When collecting against an entity that files a Chapter 11 bankruptcy, I usually file an immediate suit against any guarantors of the debt. In Chapter 11, there is no statutory “co-debtor” stay, so there’s nothing stopping me from applying pressure to the other liable parties, who are usually the principals/owners of the company. The goal is not only to collect the debt from those parties, but also pressure the bankrupt entity to improve my client’s payment position.
In the opinion, the debtors filed an adversary proceeding seeking an injunction of a collection action against guarantors, arguing that the collection action would adversely impact the ability of the debtor to reorganize.
The Bankruptcy Court agreed, finding that it had jurisdiction over the matter involving non-debtor entities under 11 U.S.C. 1334(b), since the action was “related to” to the underlying Bankruptcy. The Court found that the guarantors were “vital to the success of the reorganization process and that that the [collection action] would place a significant burden on Guarantors to the extent that [they] would not be able to adequately assist in the reorganization process.” Ultimately, the Court found that the guarantors were so critical to the reorganization process that the collection action against them would significantly impair the bankruptcy process and, thus, using 11 U.S.C. 105(a), the Court was willing to issue the injunction.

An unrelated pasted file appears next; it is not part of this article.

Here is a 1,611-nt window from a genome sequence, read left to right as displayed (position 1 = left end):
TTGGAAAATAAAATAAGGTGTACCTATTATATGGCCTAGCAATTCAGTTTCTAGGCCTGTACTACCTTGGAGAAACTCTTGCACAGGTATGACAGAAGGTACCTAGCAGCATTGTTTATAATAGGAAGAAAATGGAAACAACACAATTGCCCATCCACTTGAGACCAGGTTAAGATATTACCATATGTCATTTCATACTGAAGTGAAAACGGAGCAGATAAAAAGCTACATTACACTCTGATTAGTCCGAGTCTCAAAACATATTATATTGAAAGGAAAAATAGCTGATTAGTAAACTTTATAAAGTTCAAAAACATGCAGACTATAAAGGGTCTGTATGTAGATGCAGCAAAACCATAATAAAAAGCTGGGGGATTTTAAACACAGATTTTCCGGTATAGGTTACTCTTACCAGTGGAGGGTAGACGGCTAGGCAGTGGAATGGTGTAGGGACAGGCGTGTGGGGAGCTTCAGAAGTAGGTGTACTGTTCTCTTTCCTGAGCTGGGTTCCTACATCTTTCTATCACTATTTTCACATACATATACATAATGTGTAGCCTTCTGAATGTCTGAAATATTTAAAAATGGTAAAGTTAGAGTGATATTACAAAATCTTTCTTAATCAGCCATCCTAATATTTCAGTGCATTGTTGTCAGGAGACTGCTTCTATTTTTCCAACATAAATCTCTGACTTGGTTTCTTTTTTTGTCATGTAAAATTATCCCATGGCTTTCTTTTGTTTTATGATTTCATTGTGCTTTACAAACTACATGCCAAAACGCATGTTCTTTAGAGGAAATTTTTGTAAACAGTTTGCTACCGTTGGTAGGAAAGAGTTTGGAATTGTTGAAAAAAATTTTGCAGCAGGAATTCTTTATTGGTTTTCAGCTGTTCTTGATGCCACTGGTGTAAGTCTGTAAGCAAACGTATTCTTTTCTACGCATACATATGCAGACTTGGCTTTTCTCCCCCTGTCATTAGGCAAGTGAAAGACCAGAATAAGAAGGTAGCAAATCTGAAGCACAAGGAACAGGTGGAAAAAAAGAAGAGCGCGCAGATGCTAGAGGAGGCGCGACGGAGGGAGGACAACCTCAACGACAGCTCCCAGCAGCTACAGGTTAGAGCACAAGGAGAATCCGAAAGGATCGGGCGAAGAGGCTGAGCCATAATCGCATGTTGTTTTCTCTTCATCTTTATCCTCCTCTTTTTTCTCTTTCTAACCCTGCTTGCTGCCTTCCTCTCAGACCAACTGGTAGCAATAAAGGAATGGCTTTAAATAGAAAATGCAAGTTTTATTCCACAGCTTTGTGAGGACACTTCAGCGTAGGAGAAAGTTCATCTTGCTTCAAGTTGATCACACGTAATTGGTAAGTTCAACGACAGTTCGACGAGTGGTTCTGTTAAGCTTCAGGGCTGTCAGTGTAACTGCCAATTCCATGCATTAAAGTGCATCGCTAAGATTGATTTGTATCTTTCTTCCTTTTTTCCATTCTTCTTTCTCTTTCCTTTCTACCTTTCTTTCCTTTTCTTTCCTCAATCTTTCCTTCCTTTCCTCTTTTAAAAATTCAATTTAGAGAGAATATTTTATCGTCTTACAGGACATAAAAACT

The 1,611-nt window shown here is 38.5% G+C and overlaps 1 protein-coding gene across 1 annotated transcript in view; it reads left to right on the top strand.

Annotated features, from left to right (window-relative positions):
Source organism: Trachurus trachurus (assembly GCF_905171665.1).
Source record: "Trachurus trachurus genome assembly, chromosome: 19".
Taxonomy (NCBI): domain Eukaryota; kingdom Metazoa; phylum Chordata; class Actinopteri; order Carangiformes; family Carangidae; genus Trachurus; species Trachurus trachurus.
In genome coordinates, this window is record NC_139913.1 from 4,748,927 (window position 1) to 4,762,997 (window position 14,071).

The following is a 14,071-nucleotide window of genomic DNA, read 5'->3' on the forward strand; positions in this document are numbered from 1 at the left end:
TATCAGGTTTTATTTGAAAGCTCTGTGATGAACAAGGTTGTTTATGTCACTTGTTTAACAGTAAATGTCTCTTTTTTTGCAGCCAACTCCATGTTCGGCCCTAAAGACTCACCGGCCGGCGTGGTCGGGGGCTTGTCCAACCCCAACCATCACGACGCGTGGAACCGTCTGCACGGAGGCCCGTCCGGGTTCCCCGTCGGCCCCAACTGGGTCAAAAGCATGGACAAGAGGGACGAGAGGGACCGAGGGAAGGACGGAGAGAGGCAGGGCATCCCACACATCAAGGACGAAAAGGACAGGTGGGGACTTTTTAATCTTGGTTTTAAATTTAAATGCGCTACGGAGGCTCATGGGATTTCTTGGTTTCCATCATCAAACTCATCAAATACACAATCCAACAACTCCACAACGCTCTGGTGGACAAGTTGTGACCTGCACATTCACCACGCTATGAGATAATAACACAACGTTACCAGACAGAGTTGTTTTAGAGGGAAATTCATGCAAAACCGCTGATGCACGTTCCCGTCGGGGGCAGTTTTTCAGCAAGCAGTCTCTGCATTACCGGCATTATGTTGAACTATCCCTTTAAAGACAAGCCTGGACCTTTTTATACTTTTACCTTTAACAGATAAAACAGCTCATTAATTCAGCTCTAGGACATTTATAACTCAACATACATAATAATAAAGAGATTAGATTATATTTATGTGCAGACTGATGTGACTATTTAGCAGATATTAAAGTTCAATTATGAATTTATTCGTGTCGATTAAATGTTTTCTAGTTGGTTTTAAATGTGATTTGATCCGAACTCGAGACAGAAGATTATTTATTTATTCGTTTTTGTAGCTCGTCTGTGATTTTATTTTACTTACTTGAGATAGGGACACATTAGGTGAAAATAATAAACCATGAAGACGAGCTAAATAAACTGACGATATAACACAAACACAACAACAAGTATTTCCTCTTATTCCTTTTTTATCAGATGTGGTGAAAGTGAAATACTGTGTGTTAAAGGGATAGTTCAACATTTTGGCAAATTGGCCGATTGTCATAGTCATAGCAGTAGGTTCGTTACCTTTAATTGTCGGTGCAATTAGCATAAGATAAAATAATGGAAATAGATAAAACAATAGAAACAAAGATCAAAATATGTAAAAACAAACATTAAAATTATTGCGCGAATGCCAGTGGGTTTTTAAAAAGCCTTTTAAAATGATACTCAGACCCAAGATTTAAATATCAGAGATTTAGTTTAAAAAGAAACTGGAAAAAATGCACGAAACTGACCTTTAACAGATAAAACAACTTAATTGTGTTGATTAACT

The Bankruptcy Court made clear that special factual circumstances existed, such as the guarantors’ past involvement and commitment to remain involved. Further, the Court noted that the guaranty liability isn’t extinguished and is, instead, only stayed during the pendency of the bankruptcy.
But, even with those safe-guards, it’s easy to imagine that this decision–if adopted by other courts–could create a common law co-debtor stay in Chapter 11s. Here’s a link to the full opinion:
Harris N.A. v. Gander Partners, LLC, No. 10-C-5495, 2011 WL 249484 (N.D. Ill. Jan. 26, 2011)